Wednesday, September 14, 2011

The World Struggle in Petto:

The Bolivian government, under pressure from the World Bank to privatize water utilities, contracted with Aguas del Tunari, the major shareholder of which is Bechtel subsidiary International Water Ltd., to run the water system of Cochabamba, a water-starved region in central Bolivia. At the time, Cochabamba was served by an old and decaying system that did not reach areas of the countryside where many peasants lived. Aguas del Tunari, when it took over the system, raised rates, to up to three times what they had been, and began charging peasants for water they drew from their own wells. The government, in compliance with its contract with the company, passed a law that prohibited people from collecting water from local lagoons, rivers, and deltas, and even rainwater. The company confiscated people's alternative water systems, without compensation, and placed them under its control. All of these actions, including the rate increases—which imposed severe hardship on many—were justified by the company as necessary to meet contractually mandated profit levels.

People organized in the city and in the countryside, and demanded that the company leave, which it did, eventually, but only after bloody confrontations between citizens and the police and military.

The water corporation was deprivatized and returned to the people of Cochabamba. The nonprofit corporation, with a board of directors composed of local officials and representatives from unions and professional associations, is "not only transparent, but more just, more efficient, and encouraging of participation of the people in the solution to their problems."

Joel Bakan, The Corporation (2004)

Keywords: arrogance, brutality, Bechtel Corporation, corporations, corporocracy, corruption, democracy, deprivatization, directors, plutocracy, privatization, rapacity, republic, World Bank

Corporations Should Either Be Publicly Directed Or Lose Their Shareholder Liability-Limitation

Corporations have existed for some centuries, although very limited in numbers, purposes and durations until the nineteenth century (indeed, at the time of the US Declaration of Independence in 1776, they had been outlawed in Britain for half a century, under the Bubble Act), and one of the new advantages given to corporations toward the end of that century was limitation of liability of shareholders for corporate debt:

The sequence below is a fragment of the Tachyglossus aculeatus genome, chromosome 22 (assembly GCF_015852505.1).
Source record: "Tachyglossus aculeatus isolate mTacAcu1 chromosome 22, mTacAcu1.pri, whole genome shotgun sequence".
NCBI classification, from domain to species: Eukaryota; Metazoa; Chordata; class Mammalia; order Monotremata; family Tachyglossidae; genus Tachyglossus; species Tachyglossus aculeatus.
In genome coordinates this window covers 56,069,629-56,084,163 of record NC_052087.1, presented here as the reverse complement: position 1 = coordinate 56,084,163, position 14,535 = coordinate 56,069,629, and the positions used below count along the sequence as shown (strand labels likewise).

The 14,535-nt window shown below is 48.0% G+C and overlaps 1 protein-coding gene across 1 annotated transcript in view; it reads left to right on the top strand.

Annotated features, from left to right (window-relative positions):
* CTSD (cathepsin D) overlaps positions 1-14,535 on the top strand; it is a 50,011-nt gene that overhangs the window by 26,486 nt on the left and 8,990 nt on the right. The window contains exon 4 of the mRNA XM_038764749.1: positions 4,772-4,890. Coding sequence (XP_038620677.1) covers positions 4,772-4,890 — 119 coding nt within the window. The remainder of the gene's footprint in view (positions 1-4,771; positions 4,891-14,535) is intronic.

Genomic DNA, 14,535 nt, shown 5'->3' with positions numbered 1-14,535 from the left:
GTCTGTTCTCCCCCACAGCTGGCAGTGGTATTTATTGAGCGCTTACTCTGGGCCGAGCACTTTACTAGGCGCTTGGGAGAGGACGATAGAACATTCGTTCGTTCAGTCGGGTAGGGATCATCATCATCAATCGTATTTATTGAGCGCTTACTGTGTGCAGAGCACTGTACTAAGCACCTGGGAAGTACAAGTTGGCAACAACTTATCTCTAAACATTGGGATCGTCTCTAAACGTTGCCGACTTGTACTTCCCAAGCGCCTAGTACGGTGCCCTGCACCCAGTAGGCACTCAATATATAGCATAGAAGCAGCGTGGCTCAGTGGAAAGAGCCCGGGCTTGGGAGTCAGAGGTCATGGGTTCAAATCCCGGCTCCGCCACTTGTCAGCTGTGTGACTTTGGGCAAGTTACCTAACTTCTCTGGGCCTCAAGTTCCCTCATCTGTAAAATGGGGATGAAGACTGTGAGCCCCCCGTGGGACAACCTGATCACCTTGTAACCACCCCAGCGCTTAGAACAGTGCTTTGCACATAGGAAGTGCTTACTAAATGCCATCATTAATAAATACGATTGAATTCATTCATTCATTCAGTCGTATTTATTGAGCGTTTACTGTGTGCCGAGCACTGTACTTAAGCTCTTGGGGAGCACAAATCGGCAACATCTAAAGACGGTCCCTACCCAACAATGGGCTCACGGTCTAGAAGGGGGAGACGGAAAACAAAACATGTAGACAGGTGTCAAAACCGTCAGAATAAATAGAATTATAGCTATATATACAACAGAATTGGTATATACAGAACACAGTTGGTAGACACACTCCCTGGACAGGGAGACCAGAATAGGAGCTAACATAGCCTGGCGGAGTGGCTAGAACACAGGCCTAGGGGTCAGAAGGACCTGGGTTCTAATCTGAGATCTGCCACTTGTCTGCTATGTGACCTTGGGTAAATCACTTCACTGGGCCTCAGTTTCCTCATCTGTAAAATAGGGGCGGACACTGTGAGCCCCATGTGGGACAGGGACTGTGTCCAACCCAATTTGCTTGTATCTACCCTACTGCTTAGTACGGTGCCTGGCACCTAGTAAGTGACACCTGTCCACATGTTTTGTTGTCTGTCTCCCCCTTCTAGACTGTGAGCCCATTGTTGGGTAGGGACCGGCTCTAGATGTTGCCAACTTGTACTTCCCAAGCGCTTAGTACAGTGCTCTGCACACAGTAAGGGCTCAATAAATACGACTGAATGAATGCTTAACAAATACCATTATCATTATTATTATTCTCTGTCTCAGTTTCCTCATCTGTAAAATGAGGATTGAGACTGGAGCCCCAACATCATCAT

In other words, instead of shareholders being treated as partners each of which was liable for all corporate debt, shareholders' liabilities were limited by GOVERNMENT REGULATION to amounts corresponding to their shareholdings.

But the arrogance, the rapacity, the corruption and the brutality of the present-day corporocracy, American and global, makes it critical that these INSTITUTIONS be reined in.

And one way of doing this is giving corporations a choice:

Either their boards of directors are selected by random lottery on a yearly basis from among the citizens of the countries in which they do business, or they lose shareholder liability-limitation.

Keywords: arrogance, brutality, Bubble Act, corporations, corporocracy, corruption, deregulation, directors, liability, plutocracy, privatization, rapacity, shareholders

Thursday, September 01, 2011

Don't Fall for It Again:
An Open Letter to Jim Gilchrist and His Minuteman Project

Over and over and over again we see it:

When "either" Party is "out", it makes populist noises, such as pretending that if they're put back "in" they'll stem the flow of illegal immigrant labor that their owners whom they represent so desire.

But whether "in" or "out", "both" "Parties" represent only their owners and themselves:

Beyond Plutocracy and Its Two-Plutocratic-Party System
American working people have suffered attack after attack over the last several decades, "out-sourcing" of manufacturing jobs to countries where the workers are even more oppressed (we both probably remember when "conservatives" hated "Communist" China—"Communist" in quotes, since a hereditary absolute ruling party is neither Marxist nor Communist, and it's instructive how easily the "New Class" of the old Soviet Union slid and that of "Communist" China is sliding into good old-fashioned plutocrats somehow owning everything that used to be supposedly owned by the people)(Solzhenitsyn was firing up about that when he died); importation of illegal immigrant labor to take the lowest-level service jobs at levels of pay and benefits that Americans balk at, thus kicking out the underpinning of the wage-scale; and bubble after bubble run against the economy, even in food (what's a little malnutrition or starvation if someone can make a little money causing it?), climaxed by the Oil Bubble of 2006-8, which quite deliberately wrecked the economy of the world, in the greatest economic attack and act of war and war-crime and crime against humanity ever:


But please, please, please, in your admirable efforts on just one front against this plutocratic war against America and its people and land, don't fall for the "good Party/bad Party" BS the American plutocratic two-plutocratic-party-system flacks and thugs and media dish out:

The politicians and professionals of "both" "Parties" are the relentless and merciless and completely dishonest enemies of you and me and everyone else except their owners and themselves.

John Kennard

PS: The so-called "Libertarian" Party is even worse; when it comes to money, especially Big Money, they run with the plutocrats EVERY time.

Keywords: commodity speculation, Columbia University, Communism, "Communist" China, food bubbles, illegal immigrant labor, Jim Gilchrist, Marx, Milovan Djilas, Minuteman Project, "New Class", Oil Bubble, out-sourcing, plutocracy, Russia, Soviet Union, two-plutocratic-party system